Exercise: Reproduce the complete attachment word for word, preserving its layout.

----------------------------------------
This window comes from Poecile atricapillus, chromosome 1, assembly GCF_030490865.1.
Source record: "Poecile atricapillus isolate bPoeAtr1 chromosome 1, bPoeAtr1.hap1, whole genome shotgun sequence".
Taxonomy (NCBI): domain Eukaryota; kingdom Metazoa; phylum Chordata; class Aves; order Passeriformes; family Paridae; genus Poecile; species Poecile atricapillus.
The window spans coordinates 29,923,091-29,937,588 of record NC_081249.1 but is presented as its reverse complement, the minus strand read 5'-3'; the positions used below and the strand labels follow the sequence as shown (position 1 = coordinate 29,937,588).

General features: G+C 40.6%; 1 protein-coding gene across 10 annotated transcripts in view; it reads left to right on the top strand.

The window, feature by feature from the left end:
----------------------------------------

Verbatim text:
This window comes from Poecile atricapillus, chromosome 1, assembly GCF_030490865.1.
Source record: "Poecile atricapillus isolate bPoeAtr1 chromosome 1, bPoeAtr1.hap1, whole genome shotgun sequence".
Taxonomy (NCBI): domain Eukaryota; kingdom Metazoa; phylum Chordata; class Aves; order Passeriformes; family Paridae; genus Poecile; species Poecile atricapillus.
The window spans coordinates 29,923,091-29,937,588 of record NC_081249.1 but is presented as its reverse complement, the minus strand read 5'-3'; the positions used below and the strand labels follow the sequence as shown (position 1 = coordinate 29,937,588).

General features: G+C 40.6%; 1 protein-coding gene across 10 annotated transcripts in view; it reads left to right on the top strand.

The window, feature by feature from the left end: